In addition to peer-focused activities, therapeutic experiences with family and loved ones are an important part of the treatment process. At Newport Institute, family therapy sessions follow the five-task framework of Attachment-Based Family Therapy (ABFT), designed to repair ruptures in the parent-child relationship. During our family program, clients and families come together for multi-family process groups. Here they meet other families with similar experiences, and naturally form bonds with one another.
These interventions help heal fractures within the family unit and strengthen connections, while building community for both young adults and parents. Moreover, family members learn how best to support their loved one after they leave treatment, whether they are returning to the family home, entering a sober-living home, or going back to college or independent living.
The Importance of Community in Recovery: Aftercare and Alumni Services
Healing doesn’t end when treatment is over. In fact, much of the real work starts once a young adult heads back out into the world. In addition to the tools and self-knowledge they gain from their time in treatment, they also take away a strong sense of community to support sustained recovery. When clients do relapse, a supportive network helps them to recover more quickly.
As our clients continue to grow, they create authentic and caring connections with others who are on a similar path, who share their experiences, goals, and sense of hope. Our young adult alumni program is designed to nurture these relationships. Our alumni team ensures that even after discharge, young adults have a mental health and recovery community to lean on and know that they are not alone.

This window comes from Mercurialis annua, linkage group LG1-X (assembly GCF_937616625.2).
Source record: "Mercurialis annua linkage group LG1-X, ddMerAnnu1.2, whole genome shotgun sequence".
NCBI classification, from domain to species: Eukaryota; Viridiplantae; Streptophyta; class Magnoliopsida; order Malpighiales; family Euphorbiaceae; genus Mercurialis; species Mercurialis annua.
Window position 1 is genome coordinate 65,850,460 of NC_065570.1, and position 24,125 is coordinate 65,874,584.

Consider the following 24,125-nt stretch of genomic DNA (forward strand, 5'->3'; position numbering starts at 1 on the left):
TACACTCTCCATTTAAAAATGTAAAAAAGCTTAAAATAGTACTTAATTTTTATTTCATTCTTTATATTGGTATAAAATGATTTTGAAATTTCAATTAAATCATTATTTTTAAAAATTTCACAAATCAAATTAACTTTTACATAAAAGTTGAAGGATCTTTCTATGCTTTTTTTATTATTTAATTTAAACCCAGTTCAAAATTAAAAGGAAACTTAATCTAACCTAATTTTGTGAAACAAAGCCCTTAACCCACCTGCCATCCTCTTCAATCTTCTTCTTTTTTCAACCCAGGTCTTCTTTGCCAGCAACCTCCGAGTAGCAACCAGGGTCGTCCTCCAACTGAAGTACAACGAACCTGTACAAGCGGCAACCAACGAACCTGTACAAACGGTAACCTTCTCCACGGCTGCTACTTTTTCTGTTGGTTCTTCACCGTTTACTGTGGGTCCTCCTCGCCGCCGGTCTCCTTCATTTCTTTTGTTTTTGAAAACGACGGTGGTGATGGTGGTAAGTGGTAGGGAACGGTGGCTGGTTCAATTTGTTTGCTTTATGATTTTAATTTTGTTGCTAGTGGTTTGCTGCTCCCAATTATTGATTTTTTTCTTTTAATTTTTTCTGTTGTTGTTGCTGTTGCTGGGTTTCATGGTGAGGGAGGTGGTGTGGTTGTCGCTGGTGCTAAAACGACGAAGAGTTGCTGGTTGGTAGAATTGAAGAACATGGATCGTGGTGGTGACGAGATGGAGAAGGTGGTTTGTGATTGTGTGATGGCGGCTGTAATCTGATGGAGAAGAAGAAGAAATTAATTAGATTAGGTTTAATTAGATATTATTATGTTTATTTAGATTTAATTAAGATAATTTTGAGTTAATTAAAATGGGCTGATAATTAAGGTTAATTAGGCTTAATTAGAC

Our alumni network helps clients maintain the bonds they created in treatment. They remind us of the value of authentic connections, and of tending to and honoring one’s highest self.
Newport’s National Director of Experience
Remote and in-person events, as well as online groups and networks, give alumni safe spaces to connect in healthy environments that foster shared objectives. These forums provide an opportunity to recalibrate their narratives and recommit to their goals for recovery.
How Treatment at Newport Institute Addresses Young Adult Loneliness
Building community is a critical component of the treatment experience at Newport Institute. While each client’s treatment plan is tailored to their specific strengths, interests, and needs, everyone who accesses our services has multiple opportunities to practice building community to support their recovery. They benefit from targeted interventions that foster personal and peer accountability, along with a strong sense of belonging, including:
- Family-style meals with peers and staff
- Responsibilities related to caring for a shared space
- Adventure Therapy, which builds cooperation and collaboration
- Group therapy
- Fun community-building activities.
From the moment a client first enters treatment, we begin identifying the strengths and challenges that will affect their life once they leave Newport Institute. Our caring and compassionate staff partner with clients and families throughout the treatment experience. Thus, young adults strengthen their communication skills, heal their relationships, and build a caring community that will uplift and encourage them, long after their time with us comes to a close.
Contact us today to learn more about our specialized care, and how we support young adults to build thriving and connection.